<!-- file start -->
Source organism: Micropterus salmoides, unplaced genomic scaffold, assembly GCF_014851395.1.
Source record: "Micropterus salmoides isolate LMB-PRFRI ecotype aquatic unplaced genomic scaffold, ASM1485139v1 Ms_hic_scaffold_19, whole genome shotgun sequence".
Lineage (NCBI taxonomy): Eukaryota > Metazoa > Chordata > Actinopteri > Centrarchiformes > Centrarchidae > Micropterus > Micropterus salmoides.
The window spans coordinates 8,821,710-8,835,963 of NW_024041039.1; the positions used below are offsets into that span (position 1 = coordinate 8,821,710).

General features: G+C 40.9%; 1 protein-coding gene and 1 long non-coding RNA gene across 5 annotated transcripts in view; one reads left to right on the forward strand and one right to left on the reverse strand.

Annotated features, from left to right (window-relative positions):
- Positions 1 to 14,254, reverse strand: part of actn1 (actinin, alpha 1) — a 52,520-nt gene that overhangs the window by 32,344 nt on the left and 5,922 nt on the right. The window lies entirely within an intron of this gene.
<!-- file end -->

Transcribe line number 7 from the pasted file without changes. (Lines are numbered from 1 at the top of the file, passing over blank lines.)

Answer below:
- Positions 1 to 14,254, reverse strand: part of actn1 (actinin, alpha 1) — a 52,520-nt gene that overhangs the window by 32,344 nt on the left and 5,922 nt on the right. The window lies entirely within an intron of this gene.